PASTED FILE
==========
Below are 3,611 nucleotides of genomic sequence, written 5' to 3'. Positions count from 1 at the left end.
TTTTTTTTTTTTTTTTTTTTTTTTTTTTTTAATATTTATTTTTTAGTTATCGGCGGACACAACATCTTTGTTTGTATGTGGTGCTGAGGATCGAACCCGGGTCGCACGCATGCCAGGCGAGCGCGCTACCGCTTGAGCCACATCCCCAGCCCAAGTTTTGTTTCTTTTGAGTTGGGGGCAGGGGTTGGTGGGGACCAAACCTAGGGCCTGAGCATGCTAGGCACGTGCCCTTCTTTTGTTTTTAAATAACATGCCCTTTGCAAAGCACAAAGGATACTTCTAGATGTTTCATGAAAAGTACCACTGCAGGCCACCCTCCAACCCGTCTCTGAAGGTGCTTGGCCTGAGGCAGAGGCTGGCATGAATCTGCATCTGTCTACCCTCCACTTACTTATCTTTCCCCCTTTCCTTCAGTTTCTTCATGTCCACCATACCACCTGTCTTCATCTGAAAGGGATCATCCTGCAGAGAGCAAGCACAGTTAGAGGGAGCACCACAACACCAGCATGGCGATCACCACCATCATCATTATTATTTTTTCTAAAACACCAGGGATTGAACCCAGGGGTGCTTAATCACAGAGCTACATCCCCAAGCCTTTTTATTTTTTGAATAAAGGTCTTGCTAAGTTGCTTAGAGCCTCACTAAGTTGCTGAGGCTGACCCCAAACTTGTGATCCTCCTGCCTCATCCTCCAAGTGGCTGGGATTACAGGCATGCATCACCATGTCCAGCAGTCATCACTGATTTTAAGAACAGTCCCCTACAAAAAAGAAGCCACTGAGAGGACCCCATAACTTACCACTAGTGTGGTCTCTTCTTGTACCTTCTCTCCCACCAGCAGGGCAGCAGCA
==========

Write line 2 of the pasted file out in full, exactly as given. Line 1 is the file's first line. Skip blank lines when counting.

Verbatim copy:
TTTTTTTTTTTTTTTTTTTTTTTTTTTTTTAATATTTATTTTTTAGTTATCGGCGGACACAACATCTTTGTTTGTATGTGGTGCTGAGGATCGAACCCGGGTCGCACGCATGCCAGGCGAGCGCGCTACCGCTTGAGCCACATCCCCAGCCCAAGTTTTGTTTCTTTTGAGTTGGGGGCAGGGGTTGGTGGGGACCAAACCTAGGGCCTGAGCATGCTAGGCACGTGCCCTTCTTTTGTTTTTAAATAACATGCCCTTTGCAAAGCACAAAGGATACTTCTAGATGTTTCATGAAAAGTACCACTGCAGGCCACCCTCCAACCCGTCTCTGAAGGTGCTTGGCCTGAGGCAGAGGCTGGCATGAATCTGCATCTGTCTACCCTCCACTTACTTATCTTTCCCCCTTTCCTTCAGTTTCTTCATGTCCACCATACCACCTGTCTTCATCTGAAAGGGATCATCCTGCAGAGAGCAAGCACAGTTAGAGGGAGCACCACAACACCAGCATGGCGATCACCACCATCATCATTATTATTTTTTCTAAAACACCAGGGATTGAACCCAGGGGTGCTTAATCACAGAGCTACATCCCCAAGCCTTTTTATTTTTTGAATAAAGGTCTTGCTAAGTTGCTTAGAGCCTCACTAAGTTGCTGAGGCTGACCCCAAACTTGTGATCCTCCTGCCTCATCCTCCAAGTGGCTGGGATTACAGGCATGCATCACCATGTCCAGCAGTCATCACTGATTTTAAGAACAGTCCCCTACAAAAAAGAAGCCACTGAGAGGACCCCATAACTTACCACTAGTGTGGTCTCTTCTTGTACCTTCTCTCCCACCAGCAGGGCAGCAGCA